B.C. has had plenty of time — 65 years — to get it right on the Tulsequah Chief mine south of Atlin. Although the provincial government finally appears poised to do what’s needed, the Tulsequah and Taku rivers are not yet in the clear.
Closing and cleaning up the long-abandoned, polluting copper-lead-zinc mine will be good all around: for the Taku River watershed, for our province and Alaska, which share that watershed, for the people who call it home, and for sustaining the outstanding ecological and cultural values that make the area so special.
My family and I had the opportunity to take part in a memorable Taku rafting expedition in 1998. Embracing the northwest B.C. traditional territory of the Taku River Tlingit First Nation, the remote 1.8-million-hectare Taku watershed is said to be the largest intact river system on North America’s Pacific Coast and, except for its Tulsequah Chief problem, is pristine. To immerse ourselves in the Taku’s wilderness splendour was life-changing. As I’ve come to appreciate, the conservation attributes of this watershed are of truly planetary significance. As a complete, diverse, resilient mountains-to-sea ecosystem, the Taku’s importance only grows in this time of climate change, species loss and dwindling salmon runs.
As I’ve come to appreciate, the conservation attributes of this watershed are of truly planetary significance.
Like others who have experienced the Taku, I’ve followed its mining issues closely, both the toxic acidic wastewater discharging from the old Tulsequah Chief mine, unabated since 1957, and the prospect of a new bigger mine development by the same name targeting the same area. Previous owner Chieftain Metals started redevelopment work, but was placed into receivership in 2016. Close to the Alaska border, a new mine would be immediately above some of the watershed’s foremost salmon-spawning and -rearing habitat.
The old mine’s pollution and the prospect of new mining in its place have been matters of intense concern and opposition among Indigenous communities on both sides of the border. For the Taku River Tlingit, the threat of a road punched through the heart of its territory to serve a new mine, bringing more development with it, has been particularly troublesome. Commercial fishing interests have also been standing up for the Taku, the transboundary region’s top salmon producer. As the downstream recipient of Tulsequah Chief’s toxic discharge, the state of Alaska has long been calling for redress on this issue as well. Finally, these voices have been heard.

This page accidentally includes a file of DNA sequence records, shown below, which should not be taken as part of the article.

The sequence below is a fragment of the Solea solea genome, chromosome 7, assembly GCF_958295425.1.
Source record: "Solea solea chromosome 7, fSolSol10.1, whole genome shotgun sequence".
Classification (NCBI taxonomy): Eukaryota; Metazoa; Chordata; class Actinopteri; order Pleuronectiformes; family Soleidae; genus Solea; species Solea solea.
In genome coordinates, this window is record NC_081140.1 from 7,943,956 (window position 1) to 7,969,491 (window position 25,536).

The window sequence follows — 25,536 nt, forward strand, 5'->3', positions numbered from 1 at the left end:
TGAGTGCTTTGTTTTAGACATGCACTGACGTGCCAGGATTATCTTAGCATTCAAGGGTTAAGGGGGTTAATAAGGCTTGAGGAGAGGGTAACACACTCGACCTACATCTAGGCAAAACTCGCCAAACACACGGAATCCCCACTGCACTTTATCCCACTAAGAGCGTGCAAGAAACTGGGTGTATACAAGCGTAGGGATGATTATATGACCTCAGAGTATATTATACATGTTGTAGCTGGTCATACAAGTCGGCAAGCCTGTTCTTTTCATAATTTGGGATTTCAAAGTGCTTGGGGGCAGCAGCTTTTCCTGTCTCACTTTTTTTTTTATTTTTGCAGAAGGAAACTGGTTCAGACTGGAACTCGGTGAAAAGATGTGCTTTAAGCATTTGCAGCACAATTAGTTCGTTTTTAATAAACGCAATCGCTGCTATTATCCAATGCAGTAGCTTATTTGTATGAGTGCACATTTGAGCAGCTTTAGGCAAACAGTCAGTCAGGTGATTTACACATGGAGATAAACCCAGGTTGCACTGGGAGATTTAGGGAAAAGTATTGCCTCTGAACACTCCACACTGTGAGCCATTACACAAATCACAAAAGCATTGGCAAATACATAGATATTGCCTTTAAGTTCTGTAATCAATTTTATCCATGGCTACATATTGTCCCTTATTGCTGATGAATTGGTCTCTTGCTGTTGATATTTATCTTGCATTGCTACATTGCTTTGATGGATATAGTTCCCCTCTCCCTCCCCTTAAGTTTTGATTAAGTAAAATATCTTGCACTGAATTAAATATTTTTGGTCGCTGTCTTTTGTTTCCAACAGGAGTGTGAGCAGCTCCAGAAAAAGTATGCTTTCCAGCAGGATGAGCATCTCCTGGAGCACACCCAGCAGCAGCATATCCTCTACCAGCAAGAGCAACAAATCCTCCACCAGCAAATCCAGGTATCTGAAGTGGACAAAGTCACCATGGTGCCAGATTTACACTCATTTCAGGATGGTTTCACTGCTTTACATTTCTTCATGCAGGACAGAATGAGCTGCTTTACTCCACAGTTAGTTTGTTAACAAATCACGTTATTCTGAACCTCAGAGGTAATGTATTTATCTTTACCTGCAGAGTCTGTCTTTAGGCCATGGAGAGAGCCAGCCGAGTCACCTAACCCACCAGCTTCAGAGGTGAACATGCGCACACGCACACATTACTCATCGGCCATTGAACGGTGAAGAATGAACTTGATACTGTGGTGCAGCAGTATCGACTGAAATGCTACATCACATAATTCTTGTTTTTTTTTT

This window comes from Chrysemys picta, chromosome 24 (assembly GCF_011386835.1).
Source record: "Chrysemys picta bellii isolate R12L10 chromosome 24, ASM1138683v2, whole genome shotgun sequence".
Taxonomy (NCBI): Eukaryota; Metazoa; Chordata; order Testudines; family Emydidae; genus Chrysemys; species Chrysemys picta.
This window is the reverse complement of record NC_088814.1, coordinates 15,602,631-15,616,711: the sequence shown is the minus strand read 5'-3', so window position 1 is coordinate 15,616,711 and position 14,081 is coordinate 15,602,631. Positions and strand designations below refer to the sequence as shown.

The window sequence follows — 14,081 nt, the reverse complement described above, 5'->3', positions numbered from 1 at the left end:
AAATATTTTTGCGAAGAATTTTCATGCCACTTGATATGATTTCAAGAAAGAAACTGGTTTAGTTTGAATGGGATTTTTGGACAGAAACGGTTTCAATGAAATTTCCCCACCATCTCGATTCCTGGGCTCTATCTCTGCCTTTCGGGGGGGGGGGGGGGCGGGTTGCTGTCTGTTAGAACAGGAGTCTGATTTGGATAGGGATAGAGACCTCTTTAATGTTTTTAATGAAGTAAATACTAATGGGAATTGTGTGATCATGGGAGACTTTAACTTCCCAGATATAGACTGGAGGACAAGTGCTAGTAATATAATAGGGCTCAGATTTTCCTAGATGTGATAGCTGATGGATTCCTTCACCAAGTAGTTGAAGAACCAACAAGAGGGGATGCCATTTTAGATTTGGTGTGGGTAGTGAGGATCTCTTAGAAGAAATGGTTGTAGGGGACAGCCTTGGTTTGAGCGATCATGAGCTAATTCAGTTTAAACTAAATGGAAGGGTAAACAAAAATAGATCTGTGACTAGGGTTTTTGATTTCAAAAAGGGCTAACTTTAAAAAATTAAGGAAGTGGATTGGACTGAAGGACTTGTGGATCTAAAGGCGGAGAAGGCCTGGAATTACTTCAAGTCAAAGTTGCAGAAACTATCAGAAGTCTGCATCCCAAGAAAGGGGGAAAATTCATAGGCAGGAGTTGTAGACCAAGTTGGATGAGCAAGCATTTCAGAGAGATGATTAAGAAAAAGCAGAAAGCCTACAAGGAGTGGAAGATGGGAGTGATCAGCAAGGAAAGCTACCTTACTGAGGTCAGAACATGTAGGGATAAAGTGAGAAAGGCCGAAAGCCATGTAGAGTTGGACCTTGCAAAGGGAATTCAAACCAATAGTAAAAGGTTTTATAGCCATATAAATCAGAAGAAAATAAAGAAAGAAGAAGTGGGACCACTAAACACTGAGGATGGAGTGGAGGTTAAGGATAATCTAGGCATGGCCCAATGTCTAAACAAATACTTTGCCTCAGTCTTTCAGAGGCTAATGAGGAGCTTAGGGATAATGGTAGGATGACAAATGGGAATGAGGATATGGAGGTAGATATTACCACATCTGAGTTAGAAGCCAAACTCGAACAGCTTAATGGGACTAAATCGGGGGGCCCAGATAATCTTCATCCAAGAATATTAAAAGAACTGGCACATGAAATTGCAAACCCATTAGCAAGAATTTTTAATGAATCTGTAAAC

The old mine’s pollution and the prospect of new mining in its place have been matters of intense concern and opposition among Indigenous communities on both sides of the border.
Unfortunately, while B.C. seems prepared to do the right thing, little is happening. When former Mines Minister Bill Bennett declared Tulsequah Chief’s pollution unacceptable in summer 2015, few of us would have thought that, seven years after this welcome pronouncement, we would still only be talking about remediation. It’s a complex and expensive problem, for sure, warranting extensive planning. But the time has come for action.
B.C. has yet to issue a mine closure and clean-up plan. It has yet to secure funds for the work. It’s not being transparent about its intentions. And the receivership status of bankrupt Chieftain Metals, which holds the environmental certificate for Tulsequah Chief, has yet to be terminated. On that last point, even though the Taku River Tlingit asked the court not to extend the receivership, B.C. did not object to the extension, and used it as an excuse for not taking more aggressive action.
The Taku deserves better. Ongoing problems with the old mine illustrate some of the dangers of building a new mine in its place. If B.C. really wants to demonstrate responsible and progressive oversight of mining in the province — especially after the disastrous 2014 Mount Polley tailings spill — Tulsequah Chief is the place to start. It’s time.
This op-ed was originally published in The Province